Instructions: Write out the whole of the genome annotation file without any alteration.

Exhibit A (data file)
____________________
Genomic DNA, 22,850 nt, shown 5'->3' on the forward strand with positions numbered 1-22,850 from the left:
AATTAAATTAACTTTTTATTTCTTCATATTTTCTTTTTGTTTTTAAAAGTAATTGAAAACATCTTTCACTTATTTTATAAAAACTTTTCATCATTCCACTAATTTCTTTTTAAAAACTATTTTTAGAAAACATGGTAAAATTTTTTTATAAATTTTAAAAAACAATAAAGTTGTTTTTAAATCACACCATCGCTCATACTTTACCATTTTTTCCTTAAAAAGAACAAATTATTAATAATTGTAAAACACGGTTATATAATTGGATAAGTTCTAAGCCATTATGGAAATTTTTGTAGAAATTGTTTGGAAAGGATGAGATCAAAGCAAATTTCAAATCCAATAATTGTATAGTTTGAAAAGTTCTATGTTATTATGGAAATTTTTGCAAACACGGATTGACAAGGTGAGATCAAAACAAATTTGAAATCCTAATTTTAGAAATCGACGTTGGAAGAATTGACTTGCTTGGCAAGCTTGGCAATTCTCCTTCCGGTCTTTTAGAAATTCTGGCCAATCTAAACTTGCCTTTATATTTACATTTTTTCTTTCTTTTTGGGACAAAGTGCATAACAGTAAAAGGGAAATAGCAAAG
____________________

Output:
Genomic DNA, 22,850 nt, shown 5'->3' on the forward strand with positions numbered 1-22,850 from the left:
AATTAAATTAACTTTTTATTTCTTCATATTTTCTTTTTGTTTTTAAAAGTAATTGAAAACATCTTTCACTTATTTTATAAAAACTTTTCATCATTCCACTAATTTCTTTTTAAAAACTATTTTTAGAAAACATGGTAAAATTTTTTTATAAATTTTAAAAAACAATAAAGTTGTTTTTAAATCACACCATCGCTCATACTTTACCATTTTTTCCTTAAAAAGAACAAATTATTAATAATTGTAAAACACGGTTATATAATTGGATAAGTTCTAAGCCATTATGGAAATTTTTGTAGAAATTGTTTGGAAAGGATGAGATCAAAGCAAATTTCAAATCCAATAATTGTATAGTTTGAAAAGTTCTATGTTATTATGGAAATTTTTGCAAACACGGATTGACAAGGTGAGATCAAAACAAATTTGAAATCCTAATTTTAGAAATCGACGTTGGAAGAATTGACTTGCTTGGCAAGCTTGGCAATTCTCCTTCCGGTCTTTTAGAAATTCTGGCCAATCTAAACTTGCCTTTATATTTACATTTTTTCTTTCTTTTTGGGACAAAGTGCATAACAGTAAAAGGGAAATAGCAAAG